Kismet Technologies rejected overtures, stayed in Orlando

Christina Drake heard the overtures.

As she built her company Kismet Technologies in Orlando, there was a stretch where she’d hear the questions once a week.

They would ask whether she would ever consider relocating to a tech hub like Boston or Austin, Texas.

No deal, she would say.

“I like how things are growing in Orlando,” she said. “This was the right place to be for what we are doing.”

The plan, so far, seems to be working.

Kismet recently landed a National Science Foundation grant, which followed shortly after a $5 million seed funding round.

Ray Villegas, who works in economic development for Lake County but was UCF Business Incubation Program’s first program manager for mentorship, said Drake and her business partner Shari Costantini have put the work in.

“I can’t think of anyone I’ve come across who deserve it more,” he said. “The results they are seeing so far and potential impact they can have on a global basis is exciting to witness in real-time.”

Drake credits her network of advisers – including Villegas – and other supportive people at the University of Central Florida with some of her success.

“I was really tied to UCF,” said Drake, who earned her Ph.D. from UCF in 2007. “I had access to researchers I knew and could build relationships quickly. In March of 2020, Kismet was just an idea. But to have it made and tested by the end of that year, you don’t do that in a vacuum.”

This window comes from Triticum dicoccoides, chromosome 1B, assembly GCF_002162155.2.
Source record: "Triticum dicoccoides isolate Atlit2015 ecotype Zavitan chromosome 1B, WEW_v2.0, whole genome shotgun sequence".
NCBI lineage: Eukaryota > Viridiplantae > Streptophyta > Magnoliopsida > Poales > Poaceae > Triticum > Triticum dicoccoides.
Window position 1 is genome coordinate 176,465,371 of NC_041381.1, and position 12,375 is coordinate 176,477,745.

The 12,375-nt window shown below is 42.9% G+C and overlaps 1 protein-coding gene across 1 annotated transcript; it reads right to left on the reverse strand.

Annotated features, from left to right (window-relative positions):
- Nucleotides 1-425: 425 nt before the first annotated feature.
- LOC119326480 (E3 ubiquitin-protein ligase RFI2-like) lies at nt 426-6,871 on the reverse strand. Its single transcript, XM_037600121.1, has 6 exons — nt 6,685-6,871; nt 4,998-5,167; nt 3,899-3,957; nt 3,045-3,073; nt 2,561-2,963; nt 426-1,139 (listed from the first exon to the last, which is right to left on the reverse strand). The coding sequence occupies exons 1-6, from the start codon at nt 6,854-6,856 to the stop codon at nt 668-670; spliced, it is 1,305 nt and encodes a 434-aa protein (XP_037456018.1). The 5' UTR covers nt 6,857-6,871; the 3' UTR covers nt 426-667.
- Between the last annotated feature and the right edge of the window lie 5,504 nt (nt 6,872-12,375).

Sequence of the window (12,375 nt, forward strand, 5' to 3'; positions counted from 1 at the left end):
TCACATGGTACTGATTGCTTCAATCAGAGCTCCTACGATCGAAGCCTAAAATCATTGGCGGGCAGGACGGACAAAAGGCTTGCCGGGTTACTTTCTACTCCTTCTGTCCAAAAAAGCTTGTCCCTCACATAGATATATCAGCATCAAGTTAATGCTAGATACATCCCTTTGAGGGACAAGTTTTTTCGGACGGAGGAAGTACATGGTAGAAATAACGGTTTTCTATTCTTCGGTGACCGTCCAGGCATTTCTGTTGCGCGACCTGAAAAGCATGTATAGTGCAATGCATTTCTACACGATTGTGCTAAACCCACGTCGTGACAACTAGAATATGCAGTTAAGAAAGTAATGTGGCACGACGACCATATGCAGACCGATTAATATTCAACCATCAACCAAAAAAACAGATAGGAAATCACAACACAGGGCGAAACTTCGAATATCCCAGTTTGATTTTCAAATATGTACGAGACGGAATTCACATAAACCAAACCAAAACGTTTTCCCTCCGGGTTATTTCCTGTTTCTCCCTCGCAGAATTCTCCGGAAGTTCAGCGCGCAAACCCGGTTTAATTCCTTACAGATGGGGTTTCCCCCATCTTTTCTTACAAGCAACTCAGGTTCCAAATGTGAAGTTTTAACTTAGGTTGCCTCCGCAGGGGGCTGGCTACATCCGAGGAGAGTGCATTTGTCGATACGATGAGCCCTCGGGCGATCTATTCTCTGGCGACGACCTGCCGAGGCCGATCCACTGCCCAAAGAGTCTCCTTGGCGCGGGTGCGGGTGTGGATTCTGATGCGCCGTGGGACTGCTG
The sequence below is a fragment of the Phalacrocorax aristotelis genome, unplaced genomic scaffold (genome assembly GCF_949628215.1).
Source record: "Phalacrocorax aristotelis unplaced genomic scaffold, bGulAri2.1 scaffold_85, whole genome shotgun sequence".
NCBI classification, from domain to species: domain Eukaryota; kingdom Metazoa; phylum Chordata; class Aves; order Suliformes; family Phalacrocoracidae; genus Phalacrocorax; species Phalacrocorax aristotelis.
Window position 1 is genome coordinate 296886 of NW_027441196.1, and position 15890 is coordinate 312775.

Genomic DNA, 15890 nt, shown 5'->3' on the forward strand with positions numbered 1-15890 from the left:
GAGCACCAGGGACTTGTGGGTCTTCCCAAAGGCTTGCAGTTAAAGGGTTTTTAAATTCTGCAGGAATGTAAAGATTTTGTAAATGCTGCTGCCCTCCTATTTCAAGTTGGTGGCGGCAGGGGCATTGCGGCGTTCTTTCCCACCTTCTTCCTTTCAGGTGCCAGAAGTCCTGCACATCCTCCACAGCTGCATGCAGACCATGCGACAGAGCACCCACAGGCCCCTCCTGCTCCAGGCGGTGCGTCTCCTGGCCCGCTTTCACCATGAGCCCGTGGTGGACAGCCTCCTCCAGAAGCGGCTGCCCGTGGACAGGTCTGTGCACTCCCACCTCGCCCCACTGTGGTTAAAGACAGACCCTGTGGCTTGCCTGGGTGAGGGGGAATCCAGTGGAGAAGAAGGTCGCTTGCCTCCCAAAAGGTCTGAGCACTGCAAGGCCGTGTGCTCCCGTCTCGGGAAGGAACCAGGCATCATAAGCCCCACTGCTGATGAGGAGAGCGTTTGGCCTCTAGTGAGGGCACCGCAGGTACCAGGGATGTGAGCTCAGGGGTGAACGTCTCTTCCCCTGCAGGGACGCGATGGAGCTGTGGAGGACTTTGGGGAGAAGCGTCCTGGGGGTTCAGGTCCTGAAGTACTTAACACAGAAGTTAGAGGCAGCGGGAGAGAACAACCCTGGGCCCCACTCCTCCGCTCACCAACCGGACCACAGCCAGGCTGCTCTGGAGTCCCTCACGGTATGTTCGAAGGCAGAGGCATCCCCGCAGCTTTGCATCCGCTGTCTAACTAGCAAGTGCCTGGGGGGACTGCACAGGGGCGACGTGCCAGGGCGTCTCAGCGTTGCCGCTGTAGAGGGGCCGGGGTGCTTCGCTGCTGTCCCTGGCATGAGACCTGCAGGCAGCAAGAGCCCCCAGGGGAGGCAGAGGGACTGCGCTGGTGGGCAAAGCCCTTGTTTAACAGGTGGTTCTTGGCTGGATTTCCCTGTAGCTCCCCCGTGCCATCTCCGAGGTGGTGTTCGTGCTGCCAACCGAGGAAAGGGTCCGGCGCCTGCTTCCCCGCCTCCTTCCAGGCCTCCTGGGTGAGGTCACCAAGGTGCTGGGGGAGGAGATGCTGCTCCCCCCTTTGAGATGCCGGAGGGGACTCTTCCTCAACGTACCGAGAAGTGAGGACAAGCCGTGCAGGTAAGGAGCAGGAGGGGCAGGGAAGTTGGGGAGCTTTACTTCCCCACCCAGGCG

All she had to do was explain her idea and, it seemed, everyone else said, “Let’s get that done.”

Drake spreads the credit around the region to a number of group.

However, she did single out Cenfluence, an organization in the region that has been working at bringing the range of clusters in Orlando together.

Through that, Kismet was able to connect wtih Orlando Health.

“There are just a lot of really helpful people who want to see businesses succeed in Central Florida,” she said. “They try to make sure you get the support you need.”